RFC: Best practices for upstart jobs in Ubuntu

Clint Byrum clint at ubuntu.com
Fri Jan 14 17:17:58 UTC 2011

This is a list of upstart best practices that I've put together
recently. I'm looking for some feedback and especially the answer to the
question of "where should this go?". My thinking is it should end up on
a site like upstart.ubuntu.com but maybe it could be on upstart.at? Also
it might fit well with the upstart-intro manpage that James Hunt sent
earlier this week.

The formatting is for the MoinMoin wiki, as another option is
help.ubuntu.com or wiki.ubuntu.com.

Also the 'post 11.04' bits are assuming that my proposed abstract job
'network-services' is accepted into Natty. If you have comments on that,
please see


== By stanza ==
=== start on ===
==== Traditional Network Services ====
start on (local-filesystems and net-device-up IFACE!=lo)

post 11.04:

start on started network-services

==== Dependent on another service ====
start on started other-service
==== Must preseed another service ====
start on starting other-service

Example: your web app needs memcached to be started before apache

start on starting apache2
stop on stopped apache2

exec /usr/sbin/memcached

=== stop on ===
==== Traditional Network Services ====

stop on runlevel [016]

post 11.04:

stop on stopping network-services

==== Dependent on another service ====
stop on stopping other-service

Note that this also will stop when other-service is restarted manually,
so this will help as well:

start on starting other-service

==== Enhances another service ====
stop on stopped other-service

=== respawn ===

This one may be a bit confusing for some. Absent respawn or task, a job
will be kept running "no matter what". If it exits with a 0 status, it
will be run again, and there is no limit to the number of times this
will happen, though it may be throttled. Basically, without respawn or
task, the job will work similar to a line in /etc/inittab.

However, with the 'respawn' stanza, it will only be respawned if it
exits "abnormally". This is defined as any exit status not equal to 0.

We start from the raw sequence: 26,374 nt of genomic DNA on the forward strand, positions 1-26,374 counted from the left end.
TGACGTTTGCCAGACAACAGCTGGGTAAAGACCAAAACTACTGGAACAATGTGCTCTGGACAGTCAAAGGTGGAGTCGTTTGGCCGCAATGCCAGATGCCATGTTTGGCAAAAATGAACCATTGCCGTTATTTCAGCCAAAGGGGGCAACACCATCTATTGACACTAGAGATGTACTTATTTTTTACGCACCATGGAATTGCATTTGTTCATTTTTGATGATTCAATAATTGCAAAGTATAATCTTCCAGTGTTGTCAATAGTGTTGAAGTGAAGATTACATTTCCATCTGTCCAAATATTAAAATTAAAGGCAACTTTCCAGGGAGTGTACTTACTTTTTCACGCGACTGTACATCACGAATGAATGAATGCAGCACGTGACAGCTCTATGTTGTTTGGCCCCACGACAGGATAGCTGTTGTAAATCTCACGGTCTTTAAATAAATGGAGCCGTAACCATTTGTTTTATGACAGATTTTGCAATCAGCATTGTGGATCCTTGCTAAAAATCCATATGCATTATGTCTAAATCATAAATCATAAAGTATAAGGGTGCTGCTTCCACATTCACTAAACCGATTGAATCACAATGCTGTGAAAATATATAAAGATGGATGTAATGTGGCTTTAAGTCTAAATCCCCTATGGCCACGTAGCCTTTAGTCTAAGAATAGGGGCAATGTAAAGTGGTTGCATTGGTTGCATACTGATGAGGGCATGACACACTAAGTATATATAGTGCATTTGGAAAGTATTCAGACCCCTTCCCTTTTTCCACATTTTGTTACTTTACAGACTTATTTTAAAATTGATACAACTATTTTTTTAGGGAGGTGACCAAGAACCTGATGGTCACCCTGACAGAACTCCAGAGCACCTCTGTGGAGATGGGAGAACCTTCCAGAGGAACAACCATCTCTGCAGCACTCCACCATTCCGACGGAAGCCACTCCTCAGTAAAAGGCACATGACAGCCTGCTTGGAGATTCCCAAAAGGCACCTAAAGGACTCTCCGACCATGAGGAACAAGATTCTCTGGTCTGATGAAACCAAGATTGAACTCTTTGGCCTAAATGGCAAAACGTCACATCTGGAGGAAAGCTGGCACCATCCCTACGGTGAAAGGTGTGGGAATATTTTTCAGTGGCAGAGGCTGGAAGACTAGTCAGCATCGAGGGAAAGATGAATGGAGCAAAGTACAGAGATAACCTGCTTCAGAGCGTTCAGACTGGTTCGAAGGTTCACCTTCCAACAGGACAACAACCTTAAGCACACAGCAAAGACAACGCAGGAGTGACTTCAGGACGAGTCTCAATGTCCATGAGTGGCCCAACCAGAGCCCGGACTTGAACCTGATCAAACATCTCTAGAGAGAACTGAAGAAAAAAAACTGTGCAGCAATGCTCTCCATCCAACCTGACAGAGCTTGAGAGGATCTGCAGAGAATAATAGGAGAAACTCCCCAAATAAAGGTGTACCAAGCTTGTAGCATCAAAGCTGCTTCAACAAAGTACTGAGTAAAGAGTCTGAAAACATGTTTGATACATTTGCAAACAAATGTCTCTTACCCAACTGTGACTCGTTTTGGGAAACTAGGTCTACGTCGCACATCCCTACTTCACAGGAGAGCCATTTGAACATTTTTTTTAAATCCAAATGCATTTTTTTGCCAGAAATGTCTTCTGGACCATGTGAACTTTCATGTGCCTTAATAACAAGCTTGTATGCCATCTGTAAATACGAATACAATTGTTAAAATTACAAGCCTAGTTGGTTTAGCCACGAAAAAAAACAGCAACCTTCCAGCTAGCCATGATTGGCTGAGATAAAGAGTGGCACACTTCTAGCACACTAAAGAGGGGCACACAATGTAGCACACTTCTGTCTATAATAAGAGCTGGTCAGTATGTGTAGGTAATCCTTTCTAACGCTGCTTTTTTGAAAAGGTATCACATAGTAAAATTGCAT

One can redefine this criteria with the 'normal exit' stanza, which also
lets you define SIGNAL's that can be considered OK ways to kill the
service and not have it respawned.

It is recommended that most server type services use the 'respawn'
stanza. If this is left off, then there is a danger that the service
will be restarted over and over when it should not. 

=== task ===

task is for something that you just want to run when a certain event


# pre-warm-memcache

start on started memcached


exec /path/to/pre-warm-memcached

The key point here is that it is not considered "started" until the exec
portion *exits* successfully.

So you can have another job that starts your background queue worker
once the local memcached is pre-warmed:

# queue-worker

start on started pre-warm-memcache
stop on stopping memcached


exec /usr/local/bin/queue-worker

=== expect ===

Upstart will keep track of the process ID that it thinks belongs to a
job (or multiple if it has instances)

If you do not give an 'expect' line, then upstart will track the life
cycle of the exact pid that it executes. However, many unix services
will "daemonize", meaning that they will create a new process that lets
go of the terminal and other bits, and exits.

In this case, upstart must have a way to track it, so you can use
'expect fork', or 'expect daemon'. These will expect the process
executed to fork once, or twice, respectively, and then track that pid.

This can be tricky, and its preferrable, if your daemon has a "don't
daemonize" or "don't fork" mode, then its much simpler to use that and
not run with fork following. One issue with that though, is that upstart